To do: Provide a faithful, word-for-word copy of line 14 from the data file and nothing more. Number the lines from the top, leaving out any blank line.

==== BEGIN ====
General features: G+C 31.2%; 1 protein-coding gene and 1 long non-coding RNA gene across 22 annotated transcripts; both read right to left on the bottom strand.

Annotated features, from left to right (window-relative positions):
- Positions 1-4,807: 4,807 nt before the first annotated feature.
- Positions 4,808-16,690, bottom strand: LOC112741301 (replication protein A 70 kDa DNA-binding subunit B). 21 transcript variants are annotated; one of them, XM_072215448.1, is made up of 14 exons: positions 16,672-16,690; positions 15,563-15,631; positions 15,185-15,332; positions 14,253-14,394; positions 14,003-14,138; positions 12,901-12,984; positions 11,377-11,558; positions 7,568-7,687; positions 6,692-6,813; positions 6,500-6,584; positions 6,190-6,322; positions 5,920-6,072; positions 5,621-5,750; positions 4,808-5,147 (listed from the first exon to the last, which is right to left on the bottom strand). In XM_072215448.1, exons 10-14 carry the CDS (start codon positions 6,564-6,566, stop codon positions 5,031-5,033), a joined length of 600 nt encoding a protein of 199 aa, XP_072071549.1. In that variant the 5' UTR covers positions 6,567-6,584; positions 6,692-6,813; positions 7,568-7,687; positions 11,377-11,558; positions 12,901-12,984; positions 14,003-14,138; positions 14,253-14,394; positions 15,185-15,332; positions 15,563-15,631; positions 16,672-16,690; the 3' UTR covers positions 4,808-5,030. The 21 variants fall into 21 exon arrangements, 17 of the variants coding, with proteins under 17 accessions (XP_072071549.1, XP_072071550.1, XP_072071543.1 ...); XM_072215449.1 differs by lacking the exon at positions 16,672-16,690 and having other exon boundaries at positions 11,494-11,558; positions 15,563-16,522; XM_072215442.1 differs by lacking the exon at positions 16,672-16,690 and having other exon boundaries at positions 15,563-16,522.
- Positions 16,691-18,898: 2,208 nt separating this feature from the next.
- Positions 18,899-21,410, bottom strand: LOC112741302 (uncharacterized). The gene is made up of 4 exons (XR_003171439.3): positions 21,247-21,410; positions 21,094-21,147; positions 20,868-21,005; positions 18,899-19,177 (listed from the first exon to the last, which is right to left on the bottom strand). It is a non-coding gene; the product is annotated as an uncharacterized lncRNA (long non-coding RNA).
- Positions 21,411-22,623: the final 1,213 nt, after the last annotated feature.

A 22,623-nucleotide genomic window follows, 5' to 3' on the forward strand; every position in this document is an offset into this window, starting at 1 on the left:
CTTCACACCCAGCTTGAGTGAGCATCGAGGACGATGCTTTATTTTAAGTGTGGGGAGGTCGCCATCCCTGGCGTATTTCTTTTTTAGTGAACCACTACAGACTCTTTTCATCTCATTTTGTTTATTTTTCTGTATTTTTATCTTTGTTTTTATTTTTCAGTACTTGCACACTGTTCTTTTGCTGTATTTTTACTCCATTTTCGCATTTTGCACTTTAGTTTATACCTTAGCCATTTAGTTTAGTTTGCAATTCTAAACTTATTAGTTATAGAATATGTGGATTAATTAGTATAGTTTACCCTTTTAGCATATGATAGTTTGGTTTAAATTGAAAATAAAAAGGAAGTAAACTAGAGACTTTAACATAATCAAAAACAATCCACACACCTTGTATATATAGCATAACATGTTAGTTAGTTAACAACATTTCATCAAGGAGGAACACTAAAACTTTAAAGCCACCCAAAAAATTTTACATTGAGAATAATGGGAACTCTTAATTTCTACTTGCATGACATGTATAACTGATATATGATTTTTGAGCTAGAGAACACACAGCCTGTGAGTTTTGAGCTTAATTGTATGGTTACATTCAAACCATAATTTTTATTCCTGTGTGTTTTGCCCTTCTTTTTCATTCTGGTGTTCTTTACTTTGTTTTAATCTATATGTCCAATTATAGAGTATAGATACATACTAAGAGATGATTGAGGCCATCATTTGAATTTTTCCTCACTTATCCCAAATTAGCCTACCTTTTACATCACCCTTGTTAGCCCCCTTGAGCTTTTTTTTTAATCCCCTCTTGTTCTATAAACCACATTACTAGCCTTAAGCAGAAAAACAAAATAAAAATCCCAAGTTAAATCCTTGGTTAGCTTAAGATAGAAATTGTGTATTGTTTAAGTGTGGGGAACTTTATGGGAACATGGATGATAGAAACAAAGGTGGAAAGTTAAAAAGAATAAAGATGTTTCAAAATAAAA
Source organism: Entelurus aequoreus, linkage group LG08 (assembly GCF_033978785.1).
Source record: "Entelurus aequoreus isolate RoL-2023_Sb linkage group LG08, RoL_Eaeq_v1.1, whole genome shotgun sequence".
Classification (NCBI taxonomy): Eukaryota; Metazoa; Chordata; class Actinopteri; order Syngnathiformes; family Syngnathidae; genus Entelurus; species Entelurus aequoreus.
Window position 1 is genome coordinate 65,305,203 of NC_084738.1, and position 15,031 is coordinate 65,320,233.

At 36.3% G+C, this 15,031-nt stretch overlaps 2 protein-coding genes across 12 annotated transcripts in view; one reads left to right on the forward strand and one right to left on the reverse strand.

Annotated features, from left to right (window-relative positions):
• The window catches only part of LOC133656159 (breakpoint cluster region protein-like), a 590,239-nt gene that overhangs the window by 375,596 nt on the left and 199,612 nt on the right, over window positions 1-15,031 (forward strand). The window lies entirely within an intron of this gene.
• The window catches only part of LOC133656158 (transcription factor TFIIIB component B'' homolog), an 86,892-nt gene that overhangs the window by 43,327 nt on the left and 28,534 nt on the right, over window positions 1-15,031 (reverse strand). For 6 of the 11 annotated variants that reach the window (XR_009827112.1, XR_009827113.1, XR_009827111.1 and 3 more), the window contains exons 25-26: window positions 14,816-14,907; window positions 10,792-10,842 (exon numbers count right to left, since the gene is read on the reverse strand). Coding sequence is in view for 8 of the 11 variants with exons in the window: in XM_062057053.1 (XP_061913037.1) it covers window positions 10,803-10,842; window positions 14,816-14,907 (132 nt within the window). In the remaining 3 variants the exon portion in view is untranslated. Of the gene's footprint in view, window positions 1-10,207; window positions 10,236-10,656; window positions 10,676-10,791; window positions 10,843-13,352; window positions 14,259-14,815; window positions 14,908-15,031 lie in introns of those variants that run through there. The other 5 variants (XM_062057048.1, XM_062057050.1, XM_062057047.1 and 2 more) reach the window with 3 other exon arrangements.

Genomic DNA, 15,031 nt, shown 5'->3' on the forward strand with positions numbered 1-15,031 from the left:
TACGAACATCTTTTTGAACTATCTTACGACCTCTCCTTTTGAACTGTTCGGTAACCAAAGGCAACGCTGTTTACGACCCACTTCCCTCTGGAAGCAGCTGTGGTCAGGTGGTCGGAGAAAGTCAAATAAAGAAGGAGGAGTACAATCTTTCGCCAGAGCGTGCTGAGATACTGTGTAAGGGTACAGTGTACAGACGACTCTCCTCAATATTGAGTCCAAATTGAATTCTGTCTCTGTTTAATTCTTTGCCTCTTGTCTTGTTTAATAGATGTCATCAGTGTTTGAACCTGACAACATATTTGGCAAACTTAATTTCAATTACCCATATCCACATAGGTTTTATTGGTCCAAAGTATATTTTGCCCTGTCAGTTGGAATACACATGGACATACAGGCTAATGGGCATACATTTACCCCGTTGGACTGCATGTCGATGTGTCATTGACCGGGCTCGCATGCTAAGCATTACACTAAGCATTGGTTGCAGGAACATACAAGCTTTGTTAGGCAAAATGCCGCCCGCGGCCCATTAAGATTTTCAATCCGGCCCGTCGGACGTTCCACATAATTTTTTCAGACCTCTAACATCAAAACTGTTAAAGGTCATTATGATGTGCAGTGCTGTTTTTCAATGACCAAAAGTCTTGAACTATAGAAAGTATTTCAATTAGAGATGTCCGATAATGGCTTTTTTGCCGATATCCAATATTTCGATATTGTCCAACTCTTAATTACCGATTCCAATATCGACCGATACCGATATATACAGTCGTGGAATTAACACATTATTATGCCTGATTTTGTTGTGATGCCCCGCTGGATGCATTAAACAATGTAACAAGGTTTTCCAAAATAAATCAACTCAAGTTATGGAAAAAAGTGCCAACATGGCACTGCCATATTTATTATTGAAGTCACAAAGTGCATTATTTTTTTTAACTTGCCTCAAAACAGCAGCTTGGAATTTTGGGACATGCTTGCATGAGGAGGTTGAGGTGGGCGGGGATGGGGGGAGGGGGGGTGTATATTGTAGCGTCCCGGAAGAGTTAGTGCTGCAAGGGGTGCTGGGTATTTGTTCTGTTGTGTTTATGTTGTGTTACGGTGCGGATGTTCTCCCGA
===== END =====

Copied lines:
At 36.3% G+C, this 15,031-nt stretch overlaps 2 protein-coding genes across 12 annotated transcripts in view; one reads left to right on the forward strand and one right to left on the reverse strand.